Our Friday What In The World Critter was an Ethiopian Wolf (Canis simensis)
Ethiopian wolf by Claudio Sillero
The Ethiopian Wolf, also known as the Abyssinian wolf, Abyssinian fox, red jackal, Simien fox, or Simien jackal is a canid native to Africa. The numerous names reflect previous uncertainty about its taxonomic position, but it is now thought to be related to the wolves of the genus Canis rather than the foxes it resembles.
The Ethiopian wolf is the top predator of their ecosystem. They are the most endangered canid species in the world, with roughly 550 animals surviving in seven small, isolated populations. The largest population is found in the Bale Mountains in southern Ethiopia, although there are also smaller populations in the Semien Mountains in the north of the country, and in a few other areas.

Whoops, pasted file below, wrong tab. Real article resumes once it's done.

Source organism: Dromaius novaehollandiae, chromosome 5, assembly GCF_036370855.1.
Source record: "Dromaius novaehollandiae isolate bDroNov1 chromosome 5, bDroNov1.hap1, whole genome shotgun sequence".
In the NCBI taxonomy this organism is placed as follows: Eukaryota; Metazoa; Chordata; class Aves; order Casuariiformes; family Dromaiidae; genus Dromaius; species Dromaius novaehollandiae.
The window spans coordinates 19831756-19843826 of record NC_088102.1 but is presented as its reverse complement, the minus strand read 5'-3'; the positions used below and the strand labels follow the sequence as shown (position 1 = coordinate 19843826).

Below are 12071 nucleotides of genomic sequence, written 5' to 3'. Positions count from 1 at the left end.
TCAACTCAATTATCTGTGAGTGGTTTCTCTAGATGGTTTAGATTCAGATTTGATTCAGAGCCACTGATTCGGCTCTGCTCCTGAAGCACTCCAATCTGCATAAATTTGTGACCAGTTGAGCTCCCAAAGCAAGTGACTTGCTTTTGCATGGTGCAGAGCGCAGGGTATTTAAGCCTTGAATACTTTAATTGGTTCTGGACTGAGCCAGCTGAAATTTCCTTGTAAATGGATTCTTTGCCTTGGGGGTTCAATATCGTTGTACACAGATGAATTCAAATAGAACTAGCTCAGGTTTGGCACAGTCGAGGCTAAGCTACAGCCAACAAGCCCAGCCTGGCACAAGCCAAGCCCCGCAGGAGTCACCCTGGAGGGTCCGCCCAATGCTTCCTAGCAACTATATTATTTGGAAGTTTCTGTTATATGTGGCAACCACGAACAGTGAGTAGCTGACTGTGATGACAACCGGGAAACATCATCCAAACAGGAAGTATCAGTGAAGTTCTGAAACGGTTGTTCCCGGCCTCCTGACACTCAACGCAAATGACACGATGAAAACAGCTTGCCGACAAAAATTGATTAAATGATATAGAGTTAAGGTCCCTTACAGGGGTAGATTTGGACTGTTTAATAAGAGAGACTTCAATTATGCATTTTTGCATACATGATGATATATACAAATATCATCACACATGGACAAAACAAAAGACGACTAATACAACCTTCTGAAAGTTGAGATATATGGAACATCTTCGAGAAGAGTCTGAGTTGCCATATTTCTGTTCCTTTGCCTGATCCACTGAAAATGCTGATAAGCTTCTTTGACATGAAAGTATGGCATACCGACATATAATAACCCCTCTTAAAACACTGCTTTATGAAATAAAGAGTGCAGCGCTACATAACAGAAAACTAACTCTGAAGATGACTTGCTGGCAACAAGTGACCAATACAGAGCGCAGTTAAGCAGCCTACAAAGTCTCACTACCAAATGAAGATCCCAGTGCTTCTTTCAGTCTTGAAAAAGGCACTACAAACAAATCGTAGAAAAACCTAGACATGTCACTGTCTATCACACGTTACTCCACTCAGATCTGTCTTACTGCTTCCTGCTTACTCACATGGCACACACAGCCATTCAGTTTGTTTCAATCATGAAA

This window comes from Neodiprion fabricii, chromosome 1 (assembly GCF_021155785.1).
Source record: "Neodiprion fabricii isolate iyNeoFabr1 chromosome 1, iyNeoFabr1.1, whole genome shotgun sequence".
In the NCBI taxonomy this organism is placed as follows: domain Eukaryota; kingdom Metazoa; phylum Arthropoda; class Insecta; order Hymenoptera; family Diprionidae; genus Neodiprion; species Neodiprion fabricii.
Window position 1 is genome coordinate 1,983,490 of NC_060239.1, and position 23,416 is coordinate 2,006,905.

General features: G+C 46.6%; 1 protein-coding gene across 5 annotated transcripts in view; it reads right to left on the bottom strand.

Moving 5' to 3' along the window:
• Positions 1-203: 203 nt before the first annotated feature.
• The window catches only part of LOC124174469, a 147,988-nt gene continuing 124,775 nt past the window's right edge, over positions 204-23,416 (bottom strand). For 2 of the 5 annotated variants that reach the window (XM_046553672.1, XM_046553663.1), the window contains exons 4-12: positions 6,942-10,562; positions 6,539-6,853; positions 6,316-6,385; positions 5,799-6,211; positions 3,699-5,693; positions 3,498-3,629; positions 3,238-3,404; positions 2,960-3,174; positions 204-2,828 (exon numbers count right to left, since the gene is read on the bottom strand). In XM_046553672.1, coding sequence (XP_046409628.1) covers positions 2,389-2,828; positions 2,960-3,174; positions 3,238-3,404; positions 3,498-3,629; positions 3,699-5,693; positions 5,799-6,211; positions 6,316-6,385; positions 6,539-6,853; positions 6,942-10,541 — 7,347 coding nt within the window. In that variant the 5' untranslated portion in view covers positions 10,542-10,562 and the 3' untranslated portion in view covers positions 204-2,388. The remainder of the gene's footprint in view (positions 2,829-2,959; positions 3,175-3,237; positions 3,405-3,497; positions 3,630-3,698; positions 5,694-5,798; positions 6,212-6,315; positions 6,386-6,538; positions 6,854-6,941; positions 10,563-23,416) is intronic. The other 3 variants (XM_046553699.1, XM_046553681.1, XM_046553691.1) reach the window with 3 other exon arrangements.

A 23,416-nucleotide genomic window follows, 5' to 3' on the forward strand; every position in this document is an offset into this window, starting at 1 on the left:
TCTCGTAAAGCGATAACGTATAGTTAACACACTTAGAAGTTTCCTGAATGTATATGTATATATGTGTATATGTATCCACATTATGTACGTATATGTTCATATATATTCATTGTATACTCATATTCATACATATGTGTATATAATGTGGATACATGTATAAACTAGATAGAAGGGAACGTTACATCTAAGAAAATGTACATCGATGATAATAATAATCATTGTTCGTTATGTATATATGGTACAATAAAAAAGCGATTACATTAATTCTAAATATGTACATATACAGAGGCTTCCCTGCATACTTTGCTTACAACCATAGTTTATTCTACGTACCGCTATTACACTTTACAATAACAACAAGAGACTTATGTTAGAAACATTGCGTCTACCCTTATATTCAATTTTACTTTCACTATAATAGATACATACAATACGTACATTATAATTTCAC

Claudio Sillero-Zubiri at the University of Oxford is the zoologist most closely associated with efforts to save this species, particularly with his work for an oral rabies vaccine to protect them from the disease passed from local dogs. A rabies outbreak in 1990 reduced the largest known population, found in the Bale Mountains National Park, from about 440 wolves to less than 160 in only two weeks.
Currently, the Ethiopian wolf is a national symbol, having been used in two stamp series. There are not many traditional uses for the Ethiopian wolf, though its liver may be used for medicinal reasons in the northern regions of the country.
In the past the Ethiopian wolf was feared as a livestock predator, but today it is not considered a major threat to livestock, to the point where sheep and goats are sometimes left unattended in areas where wolves occur. In the southern highlands, losses caused by wolf predation are mostly dismissed due to the rarity of such events when compared to predation by the Spotted Hyena and jackals.
Read more at the IUCN Canid Specialist Group web page